MANILA, Philippines - Ferdinand “Bongbong” Marcos Jr. has worn many hats – presidential son, governor, congressman and now senator. He may even run for president like his late father, the former President Ferdinand Marcos.
One position that has never interested him is that of a judge.
“Yung governor, in-ambisyon ko yan e. Yung congressman, in-ambisyon ko yan e. Yung senador in-ambisyon ko pero yung judge, never sa buong buhay ko na inambisyon ko. So I was a little bit, I was surprised to find myself in this situation…but once you get over the initial surprise and the novelty of the thing, wow, there’s a lot of work that needs to be done,” he said in an interview on ANC’s Tamano Perspective.
Marcos is one of 23 senators sitting as judges in the impeachment trial of Chief Justice Renato Corona. The trial started last January 16 and is now on a 6-week break. It will resume on May 7.
Marcos said he experienced “withdrawal symptoms” after the impeachment proceedings went on break.
“The first couple of days I couldn’t believe I didn’t have to study the night before because of the impeachment but yes, I am getting used to it. Right now, I am catching up with the legislative agenda,” he said.
The senator said the trial has brought legislative work in the Upper Chamber to a crawl, leaving high-profile bills such as the Reproductive Health and Freedom of Information bills hanging.
He said other important measures such as new congressional districts and cityhoods also need to be tackled since it will have an effect in the 2013 elections.
Marcos said one problem with the trial is that it is taking a lot of time. “It is not just the time that we sit down to listen to both parties but the study and the research in the evenings and the mornings because the last thing you want is not knowing what’s going on and not being prepared,” he said.
The former First Son said he has learned many things during the course of the impeachment trial including the value of conducting a pre-trial.
He said the lack of a pre-trial bogged down the proceedings since both the prosecution and the defense did not submit their list of witnesses and evidence at the start of the trial. He admitted the Senate impeachment court was “bumbling around” in the beginning until they finally got their rhythm.
“We hear sui generis a lot and yes, impeachment is a strange kind of creature but without any order, we can’t get to the facts,” he said.
“It’s a lesson we learned. The pre-trial process, a part of it should be adopted during impeachment,” he added.
Marcos said the senators had to agree on what quantum of evidence to use in the impeachment trial since there is no existing jurisprudence on the matter.
He said the impeachment court was divided on using “evidence beyond reasonable doubt” or “preponderance of evidence” in the trial.
“The quantum of evidence for a criminal case was deemed too high while for an administrative case, preponderance of evidence, was a little too weak. We were trying to find something in between,” he said.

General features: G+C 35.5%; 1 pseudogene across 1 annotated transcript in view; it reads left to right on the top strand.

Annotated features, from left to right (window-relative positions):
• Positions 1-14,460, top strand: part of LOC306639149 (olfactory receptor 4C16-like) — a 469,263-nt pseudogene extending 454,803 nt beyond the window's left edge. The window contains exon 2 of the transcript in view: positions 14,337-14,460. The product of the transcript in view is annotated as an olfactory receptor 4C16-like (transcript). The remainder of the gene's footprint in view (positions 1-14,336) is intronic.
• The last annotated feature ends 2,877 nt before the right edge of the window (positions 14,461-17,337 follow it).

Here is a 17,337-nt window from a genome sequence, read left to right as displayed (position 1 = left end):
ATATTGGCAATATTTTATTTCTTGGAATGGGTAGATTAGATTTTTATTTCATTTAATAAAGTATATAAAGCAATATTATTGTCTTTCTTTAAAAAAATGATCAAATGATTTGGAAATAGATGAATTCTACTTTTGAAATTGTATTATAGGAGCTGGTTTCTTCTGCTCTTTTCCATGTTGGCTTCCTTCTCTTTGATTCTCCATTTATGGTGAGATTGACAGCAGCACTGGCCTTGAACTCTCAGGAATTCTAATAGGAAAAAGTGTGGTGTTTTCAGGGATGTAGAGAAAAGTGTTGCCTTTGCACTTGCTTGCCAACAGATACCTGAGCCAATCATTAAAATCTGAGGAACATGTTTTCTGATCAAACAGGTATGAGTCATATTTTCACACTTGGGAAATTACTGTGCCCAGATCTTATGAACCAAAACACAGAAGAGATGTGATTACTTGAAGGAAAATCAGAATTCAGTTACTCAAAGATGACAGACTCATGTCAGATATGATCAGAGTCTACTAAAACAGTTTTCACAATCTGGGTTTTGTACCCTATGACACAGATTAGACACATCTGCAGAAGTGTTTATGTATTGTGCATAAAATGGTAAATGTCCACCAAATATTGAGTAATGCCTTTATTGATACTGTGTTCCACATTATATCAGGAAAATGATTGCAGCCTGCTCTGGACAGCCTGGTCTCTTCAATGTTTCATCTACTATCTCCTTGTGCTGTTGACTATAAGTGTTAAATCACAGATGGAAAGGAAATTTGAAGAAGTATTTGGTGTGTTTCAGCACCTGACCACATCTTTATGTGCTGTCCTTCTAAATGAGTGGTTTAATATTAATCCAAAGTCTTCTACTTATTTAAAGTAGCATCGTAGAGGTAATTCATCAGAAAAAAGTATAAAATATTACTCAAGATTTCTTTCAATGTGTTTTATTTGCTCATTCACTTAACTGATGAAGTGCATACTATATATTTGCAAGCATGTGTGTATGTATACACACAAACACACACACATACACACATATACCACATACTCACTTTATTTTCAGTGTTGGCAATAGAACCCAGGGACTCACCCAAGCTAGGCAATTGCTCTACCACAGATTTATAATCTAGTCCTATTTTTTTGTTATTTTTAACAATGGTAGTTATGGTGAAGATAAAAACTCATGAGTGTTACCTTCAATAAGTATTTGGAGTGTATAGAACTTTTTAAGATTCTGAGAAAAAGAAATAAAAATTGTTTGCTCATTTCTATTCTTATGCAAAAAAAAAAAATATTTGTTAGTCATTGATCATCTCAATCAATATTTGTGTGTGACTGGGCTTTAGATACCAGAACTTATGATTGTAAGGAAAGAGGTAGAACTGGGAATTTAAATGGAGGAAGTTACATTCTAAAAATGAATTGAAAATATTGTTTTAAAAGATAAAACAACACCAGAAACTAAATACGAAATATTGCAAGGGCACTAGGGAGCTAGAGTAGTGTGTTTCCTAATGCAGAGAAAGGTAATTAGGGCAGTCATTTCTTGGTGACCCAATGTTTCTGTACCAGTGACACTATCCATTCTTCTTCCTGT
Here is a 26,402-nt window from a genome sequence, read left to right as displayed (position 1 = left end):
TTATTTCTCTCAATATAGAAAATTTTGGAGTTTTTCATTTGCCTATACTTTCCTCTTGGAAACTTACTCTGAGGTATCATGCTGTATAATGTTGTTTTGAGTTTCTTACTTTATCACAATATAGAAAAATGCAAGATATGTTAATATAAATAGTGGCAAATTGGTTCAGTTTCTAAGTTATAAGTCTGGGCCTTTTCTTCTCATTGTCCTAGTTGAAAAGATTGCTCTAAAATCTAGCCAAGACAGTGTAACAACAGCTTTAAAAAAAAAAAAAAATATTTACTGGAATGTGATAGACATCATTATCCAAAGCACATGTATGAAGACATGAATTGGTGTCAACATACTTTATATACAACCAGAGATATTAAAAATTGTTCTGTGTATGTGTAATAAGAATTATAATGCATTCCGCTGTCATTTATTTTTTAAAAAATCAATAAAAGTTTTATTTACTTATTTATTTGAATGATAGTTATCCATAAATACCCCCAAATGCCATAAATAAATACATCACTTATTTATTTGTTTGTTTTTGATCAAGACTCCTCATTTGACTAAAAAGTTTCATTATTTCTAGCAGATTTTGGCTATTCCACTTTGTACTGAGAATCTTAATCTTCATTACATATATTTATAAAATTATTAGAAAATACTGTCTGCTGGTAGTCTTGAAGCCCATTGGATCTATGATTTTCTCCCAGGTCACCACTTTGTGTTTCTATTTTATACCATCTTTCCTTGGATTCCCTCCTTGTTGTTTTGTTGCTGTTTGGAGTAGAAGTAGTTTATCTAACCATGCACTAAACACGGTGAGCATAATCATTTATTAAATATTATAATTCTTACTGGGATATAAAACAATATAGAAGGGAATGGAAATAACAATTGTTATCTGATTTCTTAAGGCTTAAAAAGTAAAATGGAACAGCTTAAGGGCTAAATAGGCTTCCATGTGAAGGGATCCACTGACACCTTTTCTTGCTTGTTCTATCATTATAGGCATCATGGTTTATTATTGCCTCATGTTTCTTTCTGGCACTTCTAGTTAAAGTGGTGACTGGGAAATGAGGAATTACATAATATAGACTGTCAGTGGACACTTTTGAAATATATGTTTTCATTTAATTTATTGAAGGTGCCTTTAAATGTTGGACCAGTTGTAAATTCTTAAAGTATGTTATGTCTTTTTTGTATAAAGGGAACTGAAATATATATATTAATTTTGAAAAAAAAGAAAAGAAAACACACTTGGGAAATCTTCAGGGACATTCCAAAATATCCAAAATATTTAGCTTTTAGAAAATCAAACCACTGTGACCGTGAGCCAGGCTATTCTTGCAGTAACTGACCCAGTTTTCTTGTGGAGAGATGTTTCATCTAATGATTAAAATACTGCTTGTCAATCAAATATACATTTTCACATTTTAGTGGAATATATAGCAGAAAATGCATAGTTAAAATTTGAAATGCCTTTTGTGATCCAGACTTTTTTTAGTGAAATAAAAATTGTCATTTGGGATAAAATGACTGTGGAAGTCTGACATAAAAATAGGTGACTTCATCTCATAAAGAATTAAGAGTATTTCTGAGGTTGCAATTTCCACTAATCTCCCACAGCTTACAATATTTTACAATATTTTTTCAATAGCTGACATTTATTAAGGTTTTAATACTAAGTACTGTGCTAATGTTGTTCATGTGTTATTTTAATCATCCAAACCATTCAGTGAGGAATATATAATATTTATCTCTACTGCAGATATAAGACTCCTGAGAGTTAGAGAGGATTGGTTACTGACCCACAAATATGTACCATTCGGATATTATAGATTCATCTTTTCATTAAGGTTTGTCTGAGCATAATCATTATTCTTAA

In the end, he said the senators agreed to leave the quantum of evidence up to each individual senator since they did not have to explain their final vote.
Polls, politics weigh on senators
Marcos said two factors may have an effect on senator-judges: politics and the 2013 elections.
He noted political forces have been at work even before the trial started. He also noted that the senator-judges cannot completely shut out the political developments happening outside the trial.
“None of us are completely immune to the political discussions surrounding the impeachment trial. We try. We are human beings. We cannot put our thoughts in boxes and separate them so exactly,” he said.
He added: “As far as I can tell, all of the senators are trying very hard to be objective, to look at the facts before them and come to a conclusion but to pretend that the political goings-on around the trial…will have no effect on us, we try but of course it’s out there and we know about it.”
Marcos admitted that he reads the opinions of lawyers and pundits about the trial. He also takes copious notes about what is said in the trial and weighs the evidence.
“It’s a very thin line that you have to tread. You cannot be ignorant of what’s going on. It’s a precarious balancing act. I have my own leanings. It’s important to know what people are thinking and what pundits and commentators are thinking,” he said.
The senator said he is also thankful that he is not running for re-election in the 2013 polls.
He said some of the senators running for re-election would probably take a closer look at the current popularity surveys as the next election nears.
“If I were a candidate for 2013, I would probably be taking a closer look at those surveys than those who are not running. It’s about political survival,” he said.
However, he said it is clear to him that the impeachment trial should be decided on the evidence and not the current surveys.
“I try very hard not to look at the surveys. I get the general thing and see it in the newspaper but it is very clear in my mind that surveys are not part of the trial. It’s part of our political life but not the trial,” he said.